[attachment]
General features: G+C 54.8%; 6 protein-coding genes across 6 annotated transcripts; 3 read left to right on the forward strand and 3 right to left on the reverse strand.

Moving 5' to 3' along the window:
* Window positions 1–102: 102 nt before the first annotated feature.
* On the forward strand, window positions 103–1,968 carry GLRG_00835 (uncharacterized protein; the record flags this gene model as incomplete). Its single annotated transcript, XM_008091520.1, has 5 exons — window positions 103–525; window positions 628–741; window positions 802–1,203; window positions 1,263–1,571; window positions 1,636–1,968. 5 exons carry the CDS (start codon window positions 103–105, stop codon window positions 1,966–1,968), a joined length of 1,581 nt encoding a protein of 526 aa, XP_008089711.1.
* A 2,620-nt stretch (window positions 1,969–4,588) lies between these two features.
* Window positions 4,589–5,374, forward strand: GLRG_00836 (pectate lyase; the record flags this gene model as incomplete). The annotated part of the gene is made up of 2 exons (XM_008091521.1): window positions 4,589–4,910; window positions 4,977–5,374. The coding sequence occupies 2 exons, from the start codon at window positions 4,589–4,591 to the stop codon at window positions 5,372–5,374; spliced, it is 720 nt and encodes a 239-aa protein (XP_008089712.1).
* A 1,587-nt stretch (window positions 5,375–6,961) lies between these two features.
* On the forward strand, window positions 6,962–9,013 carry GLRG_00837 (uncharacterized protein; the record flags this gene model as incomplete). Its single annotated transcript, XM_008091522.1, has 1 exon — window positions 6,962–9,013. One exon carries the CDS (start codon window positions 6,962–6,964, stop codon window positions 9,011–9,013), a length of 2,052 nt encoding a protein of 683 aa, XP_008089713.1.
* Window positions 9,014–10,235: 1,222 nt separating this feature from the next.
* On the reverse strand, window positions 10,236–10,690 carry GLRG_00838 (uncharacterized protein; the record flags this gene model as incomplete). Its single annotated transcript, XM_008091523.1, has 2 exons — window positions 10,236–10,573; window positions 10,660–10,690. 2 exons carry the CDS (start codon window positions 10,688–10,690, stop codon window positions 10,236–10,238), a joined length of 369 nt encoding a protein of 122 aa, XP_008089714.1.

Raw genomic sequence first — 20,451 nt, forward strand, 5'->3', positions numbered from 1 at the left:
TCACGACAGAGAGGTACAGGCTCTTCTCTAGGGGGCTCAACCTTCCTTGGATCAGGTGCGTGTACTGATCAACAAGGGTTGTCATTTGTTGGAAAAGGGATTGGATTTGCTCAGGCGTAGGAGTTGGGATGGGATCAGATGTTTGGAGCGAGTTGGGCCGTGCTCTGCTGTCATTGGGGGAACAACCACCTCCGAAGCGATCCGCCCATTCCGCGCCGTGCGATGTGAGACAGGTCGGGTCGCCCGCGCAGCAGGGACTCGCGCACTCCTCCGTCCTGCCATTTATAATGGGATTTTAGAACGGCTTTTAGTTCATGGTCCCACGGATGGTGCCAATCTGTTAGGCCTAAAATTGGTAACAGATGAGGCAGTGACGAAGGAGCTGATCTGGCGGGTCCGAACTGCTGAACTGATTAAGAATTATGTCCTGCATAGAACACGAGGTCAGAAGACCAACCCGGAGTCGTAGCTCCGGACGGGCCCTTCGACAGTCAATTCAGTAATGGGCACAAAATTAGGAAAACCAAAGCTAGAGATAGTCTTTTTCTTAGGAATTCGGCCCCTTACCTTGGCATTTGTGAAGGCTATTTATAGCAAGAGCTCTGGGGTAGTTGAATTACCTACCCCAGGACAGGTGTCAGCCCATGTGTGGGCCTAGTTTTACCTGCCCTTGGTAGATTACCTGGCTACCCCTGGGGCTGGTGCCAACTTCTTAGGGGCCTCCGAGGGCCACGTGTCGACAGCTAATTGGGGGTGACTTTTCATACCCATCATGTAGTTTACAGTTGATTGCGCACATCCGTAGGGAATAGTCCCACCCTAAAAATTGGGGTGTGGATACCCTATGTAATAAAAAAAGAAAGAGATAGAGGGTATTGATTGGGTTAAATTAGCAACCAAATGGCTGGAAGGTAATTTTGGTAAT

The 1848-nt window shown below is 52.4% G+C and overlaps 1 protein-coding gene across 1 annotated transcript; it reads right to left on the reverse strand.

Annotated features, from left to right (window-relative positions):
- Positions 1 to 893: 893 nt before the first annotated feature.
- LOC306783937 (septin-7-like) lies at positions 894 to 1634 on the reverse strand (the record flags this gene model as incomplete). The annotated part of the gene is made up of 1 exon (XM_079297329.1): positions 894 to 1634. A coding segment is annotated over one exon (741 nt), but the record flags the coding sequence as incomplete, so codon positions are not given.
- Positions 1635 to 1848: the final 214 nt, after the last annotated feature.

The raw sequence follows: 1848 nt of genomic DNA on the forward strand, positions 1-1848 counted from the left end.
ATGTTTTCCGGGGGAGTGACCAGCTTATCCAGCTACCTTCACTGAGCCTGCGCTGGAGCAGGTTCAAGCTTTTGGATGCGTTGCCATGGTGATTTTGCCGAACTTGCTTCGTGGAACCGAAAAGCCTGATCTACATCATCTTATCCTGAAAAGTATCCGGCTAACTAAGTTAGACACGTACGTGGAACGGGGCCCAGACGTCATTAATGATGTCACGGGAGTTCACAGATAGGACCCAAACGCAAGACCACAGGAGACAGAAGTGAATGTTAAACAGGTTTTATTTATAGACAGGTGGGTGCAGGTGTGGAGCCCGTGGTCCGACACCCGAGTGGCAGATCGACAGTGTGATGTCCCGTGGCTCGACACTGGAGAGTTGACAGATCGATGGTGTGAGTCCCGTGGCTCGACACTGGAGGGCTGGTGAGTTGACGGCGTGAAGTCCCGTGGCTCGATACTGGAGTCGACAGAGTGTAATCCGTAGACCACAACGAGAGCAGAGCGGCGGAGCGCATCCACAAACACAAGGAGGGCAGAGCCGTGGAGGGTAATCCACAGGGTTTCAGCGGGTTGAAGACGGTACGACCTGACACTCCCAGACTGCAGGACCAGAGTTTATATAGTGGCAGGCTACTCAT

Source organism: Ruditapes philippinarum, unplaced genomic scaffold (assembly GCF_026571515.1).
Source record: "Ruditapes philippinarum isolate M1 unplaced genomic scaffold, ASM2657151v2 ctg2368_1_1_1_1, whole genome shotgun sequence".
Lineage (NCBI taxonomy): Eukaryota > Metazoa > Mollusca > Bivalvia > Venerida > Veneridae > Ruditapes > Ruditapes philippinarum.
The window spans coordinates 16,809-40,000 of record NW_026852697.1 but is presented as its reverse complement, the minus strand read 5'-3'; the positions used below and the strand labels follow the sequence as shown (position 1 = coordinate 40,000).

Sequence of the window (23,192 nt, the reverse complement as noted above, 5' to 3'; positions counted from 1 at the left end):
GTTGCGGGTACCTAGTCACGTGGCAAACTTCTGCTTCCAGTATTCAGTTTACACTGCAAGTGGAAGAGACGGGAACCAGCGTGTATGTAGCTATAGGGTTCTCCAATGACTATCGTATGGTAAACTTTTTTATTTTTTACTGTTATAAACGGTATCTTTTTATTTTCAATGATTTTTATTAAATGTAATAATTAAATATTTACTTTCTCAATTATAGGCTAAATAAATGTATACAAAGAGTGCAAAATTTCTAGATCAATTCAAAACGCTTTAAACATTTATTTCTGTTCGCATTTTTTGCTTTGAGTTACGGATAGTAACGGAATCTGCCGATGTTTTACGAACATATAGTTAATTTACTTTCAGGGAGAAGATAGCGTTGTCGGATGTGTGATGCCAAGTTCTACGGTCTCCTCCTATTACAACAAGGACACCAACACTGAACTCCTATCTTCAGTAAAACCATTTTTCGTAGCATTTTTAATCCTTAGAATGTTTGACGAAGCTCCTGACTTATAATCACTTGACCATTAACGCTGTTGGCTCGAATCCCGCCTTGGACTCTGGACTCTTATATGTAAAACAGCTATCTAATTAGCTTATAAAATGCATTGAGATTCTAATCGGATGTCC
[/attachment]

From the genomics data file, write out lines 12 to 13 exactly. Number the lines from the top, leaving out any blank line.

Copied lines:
TCACGACAGAGAGGTACAGGCTCTTCTCTAGGGGGCTCAACCTTCCTTGGATCAGGTGCGTGTACTGATCAACAAGGGTTGTCATTTGTTGGAAAAGGGATTGGATTTGCTCAGGCGTAGGAGTTGGGATGGGATCAGATGTTTGGAGCGAGTTGGGCCGTGCTCTGCTGTCATTGGGGGAACAACCACCTCCGAAGCGATCCGCCCATTCCGCGCCGTGCGATGTGAGACAGGTCGGGTCGCCCGCGCAGCAGGGACTCGCGCACTCCTCCGTCCTGCCATTTATAATGGGATTTTAGAACGGCTTTTAGTTCATGGTCCCACGGATGGTGCCAATCTGTTAGGCCTAAAATTGGTAACAGATGAGGCAGTGACGAAGGAGCTGATCTGGCGGGTCCGAACTGCTGAACTGATTAAGAATTATGTCCTGCATAGAACACGAGGTCAGAAGACCAACCCGGAGTCGTAGCTCCGGACGGGCCCTTCGACAGTCAATTCAGTAATGGGCACAAAATTAGGAAAACCAAAGCTAGAGATAGTCTTTTTCTTAGGAATTCGGCCCCTTACCTTGGCATTTGTGAAGGCTATTTATAGCAAGAGCTCTGGGGTAGTTGAATTACCTACCCCAGGACAGGTGTCAGCCCATGTGTGGGCCTAGTTTTACCTGCCCTTGGTAGATTACCTGGCTACCCCTGGGGCTGGTGCCAACTTCTTAGGGGCCTCCGAGGGCCACGTGTCGACAGCTAATTGGGGGTGACTTTTCATACCCATCATGTAGTTTACAGTTGATTGCGCACATCCGTAGGGAATAGTCCCACCCTAAAAATTGGGGTGTGGATACCCTATGTAATAAAAAAAGAAAGAGATAGAGGGTATTGATTGGGTTAAATTAGCAACCAAATGGCTGGAAGGTAATTTTGGTAAT

The 1848-nt window shown below is 52.4% G+C and overlaps 1 protein-coding gene across 1 annotated transcript; it reads right to left on the reverse strand.